Former FBI head tells St. Anselm graduates it is important to give back
Members of the FBI's joint terrorism task force based out of Boston joined almost 1,000 proud parents and friends to watch St. Anslem's graduating class receive their diploma.
"One of the primary reasons (I am speaking) is the number of law enforcement graduates who come out of this institution, (law enforcement) has been very closely associated with this school for many decades, and it is a great honor to come up here and speak," Freeh said.
Freeh told the students that his core message was that they should all try to give back.
"We should all strive to help create a more perfect union," Freeh said.
Freeh also added a humorous story into the mix about how his two-year-old son pushed his four-year-old son into the pond of the Rose Garden at the White House when Freeh was being nominated to become director of the FBI by then President Bill Clinton. When President Clinton asked his youngest son if he pushed his brother into the pond and answered no, Freeh admitted that the lawyer in him was proud.
College spokesman Barbara LeBlanc said Freeh was selected to give the commencement by the President Jonathan DeFelice because of Freeh's commitment to the law and justice.
The commencement also marked the final graduation of DeFelice's career, as he is retiring this summer. When addressing his final graduating class, DeFelice became emotional at the end of his speech, holding back tears as he encouraged his students to make a difference in the world.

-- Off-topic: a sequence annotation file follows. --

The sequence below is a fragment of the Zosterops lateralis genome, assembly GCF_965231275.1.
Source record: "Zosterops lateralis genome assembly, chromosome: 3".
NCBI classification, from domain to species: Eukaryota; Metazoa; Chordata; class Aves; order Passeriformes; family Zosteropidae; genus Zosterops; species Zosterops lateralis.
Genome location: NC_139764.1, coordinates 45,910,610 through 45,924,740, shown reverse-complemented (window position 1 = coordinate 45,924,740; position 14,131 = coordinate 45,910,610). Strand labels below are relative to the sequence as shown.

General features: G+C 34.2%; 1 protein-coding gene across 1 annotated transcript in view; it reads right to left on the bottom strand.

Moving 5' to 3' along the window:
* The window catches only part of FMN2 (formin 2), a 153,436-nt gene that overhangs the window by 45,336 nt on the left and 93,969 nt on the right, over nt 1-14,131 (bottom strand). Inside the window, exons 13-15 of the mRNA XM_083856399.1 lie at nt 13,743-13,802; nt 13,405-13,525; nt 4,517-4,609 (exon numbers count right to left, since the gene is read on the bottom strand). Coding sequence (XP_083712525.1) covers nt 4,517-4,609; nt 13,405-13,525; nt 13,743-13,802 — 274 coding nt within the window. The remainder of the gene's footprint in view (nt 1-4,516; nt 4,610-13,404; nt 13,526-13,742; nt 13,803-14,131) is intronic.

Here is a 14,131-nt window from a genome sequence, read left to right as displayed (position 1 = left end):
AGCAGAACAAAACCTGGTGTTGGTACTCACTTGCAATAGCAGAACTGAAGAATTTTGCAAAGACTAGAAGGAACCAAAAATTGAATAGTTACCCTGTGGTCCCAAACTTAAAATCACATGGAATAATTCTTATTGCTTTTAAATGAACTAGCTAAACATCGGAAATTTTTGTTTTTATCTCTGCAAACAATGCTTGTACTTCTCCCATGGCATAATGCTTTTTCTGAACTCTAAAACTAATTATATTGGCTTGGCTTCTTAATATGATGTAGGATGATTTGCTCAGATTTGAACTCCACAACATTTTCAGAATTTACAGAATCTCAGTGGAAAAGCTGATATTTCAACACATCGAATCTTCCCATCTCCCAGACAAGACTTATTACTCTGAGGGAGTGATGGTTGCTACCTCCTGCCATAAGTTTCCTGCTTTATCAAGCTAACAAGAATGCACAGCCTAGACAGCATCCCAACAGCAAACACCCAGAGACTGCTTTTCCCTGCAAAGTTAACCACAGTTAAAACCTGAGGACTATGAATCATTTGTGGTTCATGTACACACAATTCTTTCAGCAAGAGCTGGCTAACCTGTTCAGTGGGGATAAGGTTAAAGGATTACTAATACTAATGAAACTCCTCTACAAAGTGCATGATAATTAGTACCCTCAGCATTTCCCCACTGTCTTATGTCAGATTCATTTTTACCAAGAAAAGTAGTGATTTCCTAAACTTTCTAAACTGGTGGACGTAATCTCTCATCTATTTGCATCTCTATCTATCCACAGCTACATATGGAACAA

"The success of our graduates is due to their own hard work," DeFelice said, who added that the faculty and students' families merely give students an opportunity that they themselves have to seize.
As a surprise for DeFelice, representatives of all 24 graduating classes he oversaw joined the procession bearing their class year banners.
The student address was given by Christopher D. Tinsley, who made the audience laugh and think. Tinsley joked that he gave his speech as much thought and work as most students put into their senior thesis. "I started late last night," he joked.
On a more serious note, Tinsley thanked DeFelice for guiding the college for more than 20 years. Addressing his peers, Tinsley said, "the fact you're here today means you have lived and experienced the bigger picture."
Jim Dentremont of Yarmouth Mass., attended to watch his daughter, LeAnn, receive her diploma.
"It really is one of the most special days of my life," Dentremont said.
Dave and Maggie Masson of Nashua watched their daughter, Corrie, graduate. "We are a very proud family," Dave said as Maggie wiped away tears.